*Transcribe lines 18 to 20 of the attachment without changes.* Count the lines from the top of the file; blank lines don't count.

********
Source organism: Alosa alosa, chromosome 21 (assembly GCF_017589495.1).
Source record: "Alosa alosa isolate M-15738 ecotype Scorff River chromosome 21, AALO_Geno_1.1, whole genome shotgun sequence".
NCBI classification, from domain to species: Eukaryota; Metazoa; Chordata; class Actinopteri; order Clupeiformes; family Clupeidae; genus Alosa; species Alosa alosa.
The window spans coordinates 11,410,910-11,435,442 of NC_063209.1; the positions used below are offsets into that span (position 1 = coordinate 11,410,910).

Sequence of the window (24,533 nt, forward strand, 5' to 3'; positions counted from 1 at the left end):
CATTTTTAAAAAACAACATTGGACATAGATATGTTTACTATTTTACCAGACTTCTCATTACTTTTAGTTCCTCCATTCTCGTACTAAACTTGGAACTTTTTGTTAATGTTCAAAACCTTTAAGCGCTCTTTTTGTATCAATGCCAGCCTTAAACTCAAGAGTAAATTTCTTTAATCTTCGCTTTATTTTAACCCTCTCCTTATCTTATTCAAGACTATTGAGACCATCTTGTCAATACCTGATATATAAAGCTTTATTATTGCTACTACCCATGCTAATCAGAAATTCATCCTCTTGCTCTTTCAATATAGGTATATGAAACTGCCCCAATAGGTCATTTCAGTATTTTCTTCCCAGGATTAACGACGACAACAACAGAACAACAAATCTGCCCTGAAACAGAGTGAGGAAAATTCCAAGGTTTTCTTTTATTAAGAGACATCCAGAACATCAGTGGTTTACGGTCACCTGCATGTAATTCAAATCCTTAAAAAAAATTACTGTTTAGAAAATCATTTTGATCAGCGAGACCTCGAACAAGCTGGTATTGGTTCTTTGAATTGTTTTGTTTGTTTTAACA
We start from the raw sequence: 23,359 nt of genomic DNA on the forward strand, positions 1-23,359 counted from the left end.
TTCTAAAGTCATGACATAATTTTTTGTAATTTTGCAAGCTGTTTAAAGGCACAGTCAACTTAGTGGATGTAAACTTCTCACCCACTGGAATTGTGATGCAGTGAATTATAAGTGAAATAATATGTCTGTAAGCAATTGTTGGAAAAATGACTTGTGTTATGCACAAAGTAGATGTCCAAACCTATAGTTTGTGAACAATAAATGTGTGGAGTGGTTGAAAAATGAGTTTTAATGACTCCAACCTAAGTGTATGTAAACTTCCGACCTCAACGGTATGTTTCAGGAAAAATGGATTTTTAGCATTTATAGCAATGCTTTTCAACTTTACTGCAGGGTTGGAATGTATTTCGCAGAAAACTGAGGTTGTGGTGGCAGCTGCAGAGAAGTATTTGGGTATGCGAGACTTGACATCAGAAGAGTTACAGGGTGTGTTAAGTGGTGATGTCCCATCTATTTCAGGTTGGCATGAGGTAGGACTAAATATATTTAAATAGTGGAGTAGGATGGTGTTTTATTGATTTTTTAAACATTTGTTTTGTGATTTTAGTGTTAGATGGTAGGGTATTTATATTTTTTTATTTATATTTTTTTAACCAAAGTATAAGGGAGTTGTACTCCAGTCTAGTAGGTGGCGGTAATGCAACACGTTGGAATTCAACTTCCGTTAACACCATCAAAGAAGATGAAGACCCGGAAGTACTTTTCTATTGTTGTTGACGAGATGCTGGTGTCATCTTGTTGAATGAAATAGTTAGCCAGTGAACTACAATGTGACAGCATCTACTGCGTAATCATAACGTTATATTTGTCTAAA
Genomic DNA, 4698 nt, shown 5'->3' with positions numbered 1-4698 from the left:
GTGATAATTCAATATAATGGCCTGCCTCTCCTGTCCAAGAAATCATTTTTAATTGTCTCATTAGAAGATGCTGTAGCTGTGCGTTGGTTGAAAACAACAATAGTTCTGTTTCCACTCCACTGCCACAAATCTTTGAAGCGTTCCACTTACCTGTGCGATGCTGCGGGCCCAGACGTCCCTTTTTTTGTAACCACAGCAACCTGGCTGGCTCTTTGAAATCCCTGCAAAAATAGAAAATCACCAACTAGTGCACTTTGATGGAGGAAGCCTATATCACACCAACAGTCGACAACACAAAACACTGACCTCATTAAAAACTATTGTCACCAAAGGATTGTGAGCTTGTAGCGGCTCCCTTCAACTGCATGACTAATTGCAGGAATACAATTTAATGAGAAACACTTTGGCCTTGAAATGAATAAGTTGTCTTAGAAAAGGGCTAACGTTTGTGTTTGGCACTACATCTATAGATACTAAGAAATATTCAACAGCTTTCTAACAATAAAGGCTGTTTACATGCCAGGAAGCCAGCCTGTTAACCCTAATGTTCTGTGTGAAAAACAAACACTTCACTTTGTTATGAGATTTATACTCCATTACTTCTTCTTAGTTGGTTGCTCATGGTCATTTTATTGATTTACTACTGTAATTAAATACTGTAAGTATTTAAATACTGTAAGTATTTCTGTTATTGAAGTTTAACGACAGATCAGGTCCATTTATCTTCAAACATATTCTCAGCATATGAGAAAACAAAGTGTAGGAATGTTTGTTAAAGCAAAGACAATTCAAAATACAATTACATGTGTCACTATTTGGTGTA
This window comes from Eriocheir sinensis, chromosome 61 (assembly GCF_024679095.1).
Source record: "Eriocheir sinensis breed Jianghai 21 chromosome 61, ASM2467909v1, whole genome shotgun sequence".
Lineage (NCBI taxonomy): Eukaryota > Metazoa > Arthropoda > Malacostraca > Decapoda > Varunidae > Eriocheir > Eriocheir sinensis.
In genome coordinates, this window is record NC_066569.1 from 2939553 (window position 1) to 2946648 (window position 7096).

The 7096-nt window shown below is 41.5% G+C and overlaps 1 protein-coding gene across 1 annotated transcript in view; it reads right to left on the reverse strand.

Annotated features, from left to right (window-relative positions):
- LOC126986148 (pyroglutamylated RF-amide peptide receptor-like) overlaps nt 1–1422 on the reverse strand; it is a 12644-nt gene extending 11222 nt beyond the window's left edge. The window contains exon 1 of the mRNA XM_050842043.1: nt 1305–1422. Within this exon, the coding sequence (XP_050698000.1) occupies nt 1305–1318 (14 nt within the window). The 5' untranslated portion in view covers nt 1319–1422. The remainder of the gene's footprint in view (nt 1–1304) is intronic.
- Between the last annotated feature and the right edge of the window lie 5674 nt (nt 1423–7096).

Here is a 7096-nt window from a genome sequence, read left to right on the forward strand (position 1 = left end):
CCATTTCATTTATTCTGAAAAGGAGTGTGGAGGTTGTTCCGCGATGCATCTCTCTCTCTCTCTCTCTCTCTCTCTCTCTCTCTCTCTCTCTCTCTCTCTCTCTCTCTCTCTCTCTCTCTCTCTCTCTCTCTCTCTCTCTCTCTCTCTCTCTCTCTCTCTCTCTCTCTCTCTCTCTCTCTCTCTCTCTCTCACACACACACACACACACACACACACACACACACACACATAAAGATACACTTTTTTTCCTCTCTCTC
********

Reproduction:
- Between the last annotated feature and the right edge of the window lie 5674 nt (nt 1423–7096).

Here is a 7096-nt window from a genome sequence, read left to right on the forward strand (position 1 = left end):
CCATTTCATTTATTCTGAAAAGGAGTGTGGAGGTTGTTCCGCGATGCATCTCTCTCTCTCTCTCTCTCTCTCTCTCTCTCTCTCTCTCTCTCTCTCTCTCTCTCTCTCTCTCTCTCTCTCTCTCTCTCTCTCTCTCTCTCTCTCTCTCTCTCTCTCTCTCTCTCTCTCTCTCTCTCTCTCTCTCTCTCTCACACACACACACACACACACACACACACACACACACACATAAAGATACACTTTTTTTCCTCTCTCTC